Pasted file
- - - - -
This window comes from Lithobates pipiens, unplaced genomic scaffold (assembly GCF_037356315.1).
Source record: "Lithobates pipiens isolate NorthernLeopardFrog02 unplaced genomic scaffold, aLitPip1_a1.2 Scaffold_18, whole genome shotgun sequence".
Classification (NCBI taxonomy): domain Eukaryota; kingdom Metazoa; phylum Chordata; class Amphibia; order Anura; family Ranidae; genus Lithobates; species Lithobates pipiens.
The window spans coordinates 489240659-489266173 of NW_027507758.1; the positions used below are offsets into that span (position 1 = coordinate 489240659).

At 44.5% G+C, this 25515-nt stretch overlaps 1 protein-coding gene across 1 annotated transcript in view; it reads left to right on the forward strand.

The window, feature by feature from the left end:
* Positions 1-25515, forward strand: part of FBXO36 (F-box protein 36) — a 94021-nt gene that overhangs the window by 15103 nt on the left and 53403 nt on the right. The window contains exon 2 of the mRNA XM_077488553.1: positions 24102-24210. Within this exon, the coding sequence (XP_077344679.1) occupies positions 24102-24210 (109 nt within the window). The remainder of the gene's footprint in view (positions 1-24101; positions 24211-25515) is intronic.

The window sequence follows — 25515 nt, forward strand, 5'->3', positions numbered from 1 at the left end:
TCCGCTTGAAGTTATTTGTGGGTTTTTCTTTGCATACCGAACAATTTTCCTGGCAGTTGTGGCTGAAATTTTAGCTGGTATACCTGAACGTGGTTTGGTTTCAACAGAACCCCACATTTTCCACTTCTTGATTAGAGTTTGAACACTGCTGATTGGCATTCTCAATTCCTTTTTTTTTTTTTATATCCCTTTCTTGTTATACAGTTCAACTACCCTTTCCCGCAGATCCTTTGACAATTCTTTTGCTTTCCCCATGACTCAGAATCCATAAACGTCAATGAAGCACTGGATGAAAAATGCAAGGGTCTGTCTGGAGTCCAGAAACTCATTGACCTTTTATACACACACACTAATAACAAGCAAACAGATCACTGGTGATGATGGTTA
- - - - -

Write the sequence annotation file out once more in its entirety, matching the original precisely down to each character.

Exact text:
This window comes from Lithobates pipiens, unplaced genomic scaffold (assembly GCF_037356315.1).
Source record: "Lithobates pipiens isolate NorthernLeopardFrog02 unplaced genomic scaffold, aLitPip1_a1.2 Scaffold_18, whole genome shotgun sequence".
Classification (NCBI taxonomy): domain Eukaryota; kingdom Metazoa; phylum Chordata; class Amphibia; order Anura; family Ranidae; genus Lithobates; species Lithobates pipiens.
The window spans coordinates 489240659-489266173 of NW_027507758.1; the positions used below are offsets into that span (position 1 = coordinate 489240659).

At 44.5% G+C, this 25515-nt stretch overlaps 1 protein-coding gene across 1 annotated transcript in view; it reads left to right on the forward strand.

The window, feature by feature from the left end:
* Positions 1-25515, forward strand: part of FBXO36 (F-box protein 36) — a 94021-nt gene that overhangs the window by 15103 nt on the left and 53403 nt on the right. The window contains exon 2 of the mRNA XM_077488553.1: positions 24102-24210. Within this exon, the coding sequence (XP_077344679.1) occupies positions 24102-24210 (109 nt within the window). The remainder of the gene's footprint in view (positions 1-24101; positions 24211-25515) is intronic.

The window sequence follows — 25515 nt, forward strand, 5'->3', positions numbered from 1 at the left end:
TCCGCTTGAAGTTATTTGTGGGTTTTTCTTTGCATACCGAACAATTTTCCTGGCAGTTGTGGCTGAAATTTTAGCTGGTATACCTGAACGTGGTTTGGTTTCAACAGAACCCCACATTTTCCACTTCTTGATTAGAGTTTGAACACTGCTGATTGGCATTCTCAATTCCTTTTTTTTTTTTTATATCCCTTTCTTGTTATACAGTTCAACTACCCTTTCCCGCAGATCCTTTGACAATTCTTTTGCTTTCCCCATGACTCAGAATCCATAAACGTCAATGAAGCACTGGATGAAAAATGCAAGGGTCTGTCTGGAGTCCAGAAACTCATTGACCTTTTATACACACACACTAATAACAAGCAAACAGATCACTGGTGATGATGGTTA